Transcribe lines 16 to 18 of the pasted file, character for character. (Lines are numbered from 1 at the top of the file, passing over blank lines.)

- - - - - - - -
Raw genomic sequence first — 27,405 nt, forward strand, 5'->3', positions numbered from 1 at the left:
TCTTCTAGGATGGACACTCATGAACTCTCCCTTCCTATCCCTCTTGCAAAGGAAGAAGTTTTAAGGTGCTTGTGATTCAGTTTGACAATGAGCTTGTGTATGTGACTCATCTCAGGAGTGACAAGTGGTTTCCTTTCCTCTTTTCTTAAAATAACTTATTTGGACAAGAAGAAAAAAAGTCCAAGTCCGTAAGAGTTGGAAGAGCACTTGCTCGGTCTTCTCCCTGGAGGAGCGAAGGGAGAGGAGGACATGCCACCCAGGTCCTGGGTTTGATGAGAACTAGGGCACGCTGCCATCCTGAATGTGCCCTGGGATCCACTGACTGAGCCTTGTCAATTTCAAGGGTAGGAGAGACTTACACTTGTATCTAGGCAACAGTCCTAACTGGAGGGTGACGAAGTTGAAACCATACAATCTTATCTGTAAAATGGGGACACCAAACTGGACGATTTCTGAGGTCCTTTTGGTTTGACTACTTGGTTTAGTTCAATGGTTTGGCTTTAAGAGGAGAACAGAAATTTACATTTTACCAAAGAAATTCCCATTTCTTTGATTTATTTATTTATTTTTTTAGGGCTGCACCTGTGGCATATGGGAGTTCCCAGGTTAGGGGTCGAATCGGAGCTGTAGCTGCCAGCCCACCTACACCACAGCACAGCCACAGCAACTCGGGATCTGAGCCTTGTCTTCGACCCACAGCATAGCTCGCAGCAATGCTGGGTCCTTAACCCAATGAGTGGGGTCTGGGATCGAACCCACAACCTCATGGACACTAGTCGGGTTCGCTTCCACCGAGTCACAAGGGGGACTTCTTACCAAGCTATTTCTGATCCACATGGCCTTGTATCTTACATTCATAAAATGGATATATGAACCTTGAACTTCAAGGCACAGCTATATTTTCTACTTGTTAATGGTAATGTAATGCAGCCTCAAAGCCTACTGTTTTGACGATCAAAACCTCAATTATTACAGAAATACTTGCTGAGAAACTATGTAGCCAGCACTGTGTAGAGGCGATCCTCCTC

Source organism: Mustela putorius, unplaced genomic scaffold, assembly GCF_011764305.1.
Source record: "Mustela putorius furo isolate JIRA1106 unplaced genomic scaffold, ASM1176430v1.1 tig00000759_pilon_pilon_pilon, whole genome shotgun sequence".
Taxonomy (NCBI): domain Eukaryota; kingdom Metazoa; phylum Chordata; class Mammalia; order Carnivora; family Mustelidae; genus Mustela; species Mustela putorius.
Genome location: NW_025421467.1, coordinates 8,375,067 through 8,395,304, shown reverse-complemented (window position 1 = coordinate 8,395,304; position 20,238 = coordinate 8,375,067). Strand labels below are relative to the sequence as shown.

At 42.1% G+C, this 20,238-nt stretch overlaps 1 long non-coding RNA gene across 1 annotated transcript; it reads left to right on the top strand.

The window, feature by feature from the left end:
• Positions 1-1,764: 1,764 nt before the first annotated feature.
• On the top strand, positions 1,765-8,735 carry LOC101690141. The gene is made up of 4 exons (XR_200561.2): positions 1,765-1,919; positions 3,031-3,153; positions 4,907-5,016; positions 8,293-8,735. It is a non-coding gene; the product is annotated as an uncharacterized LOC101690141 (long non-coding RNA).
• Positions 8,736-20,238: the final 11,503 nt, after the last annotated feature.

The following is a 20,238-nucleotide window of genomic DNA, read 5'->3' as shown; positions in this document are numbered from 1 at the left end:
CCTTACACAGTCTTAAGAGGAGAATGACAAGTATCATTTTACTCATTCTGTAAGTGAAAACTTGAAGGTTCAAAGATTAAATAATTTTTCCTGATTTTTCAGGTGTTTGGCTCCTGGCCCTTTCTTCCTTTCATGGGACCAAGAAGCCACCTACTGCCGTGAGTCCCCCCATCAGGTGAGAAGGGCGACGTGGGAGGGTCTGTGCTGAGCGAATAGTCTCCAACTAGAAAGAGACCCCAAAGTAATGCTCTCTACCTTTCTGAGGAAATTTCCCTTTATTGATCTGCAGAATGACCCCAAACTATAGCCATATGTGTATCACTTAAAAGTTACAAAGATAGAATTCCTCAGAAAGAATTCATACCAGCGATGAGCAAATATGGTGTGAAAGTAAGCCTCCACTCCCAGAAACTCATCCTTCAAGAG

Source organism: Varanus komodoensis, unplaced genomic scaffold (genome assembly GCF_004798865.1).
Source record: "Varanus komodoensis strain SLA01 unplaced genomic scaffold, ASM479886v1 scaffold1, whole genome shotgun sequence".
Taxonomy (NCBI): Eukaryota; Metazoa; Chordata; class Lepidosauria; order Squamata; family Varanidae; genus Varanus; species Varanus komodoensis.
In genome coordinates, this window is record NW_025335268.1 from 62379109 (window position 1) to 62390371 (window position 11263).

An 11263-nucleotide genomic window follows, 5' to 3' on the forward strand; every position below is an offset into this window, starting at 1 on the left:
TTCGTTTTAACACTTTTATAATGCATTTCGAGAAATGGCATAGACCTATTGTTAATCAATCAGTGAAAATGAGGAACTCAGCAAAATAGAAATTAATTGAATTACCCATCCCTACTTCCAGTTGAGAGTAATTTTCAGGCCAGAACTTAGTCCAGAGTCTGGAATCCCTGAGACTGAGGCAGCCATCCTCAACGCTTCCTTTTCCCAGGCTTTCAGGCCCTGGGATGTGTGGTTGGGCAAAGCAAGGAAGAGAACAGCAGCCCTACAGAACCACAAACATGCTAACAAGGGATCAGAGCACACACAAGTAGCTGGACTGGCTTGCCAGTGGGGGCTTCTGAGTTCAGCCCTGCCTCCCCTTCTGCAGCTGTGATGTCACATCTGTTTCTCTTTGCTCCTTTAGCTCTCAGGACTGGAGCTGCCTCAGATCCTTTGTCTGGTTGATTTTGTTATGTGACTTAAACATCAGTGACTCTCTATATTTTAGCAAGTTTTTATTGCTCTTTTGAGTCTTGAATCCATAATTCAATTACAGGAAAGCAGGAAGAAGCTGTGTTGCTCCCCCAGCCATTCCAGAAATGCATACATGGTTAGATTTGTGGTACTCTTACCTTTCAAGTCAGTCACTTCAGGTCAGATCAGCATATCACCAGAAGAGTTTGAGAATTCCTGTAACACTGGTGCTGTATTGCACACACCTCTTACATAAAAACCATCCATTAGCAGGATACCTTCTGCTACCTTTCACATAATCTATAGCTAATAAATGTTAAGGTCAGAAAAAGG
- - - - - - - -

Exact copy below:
Taxonomy (NCBI): Eukaryota; Metazoa; Chordata; class Lepidosauria; order Squamata; family Varanidae; genus Varanus; species Varanus komodoensis.
In genome coordinates, this window is record NW_025335268.1 from 62379109 (window position 1) to 62390371 (window position 11263).

An 11263-nucleotide genomic window follows, 5' to 3' on the forward strand; every position below is an offset into this window, starting at 1 on the left: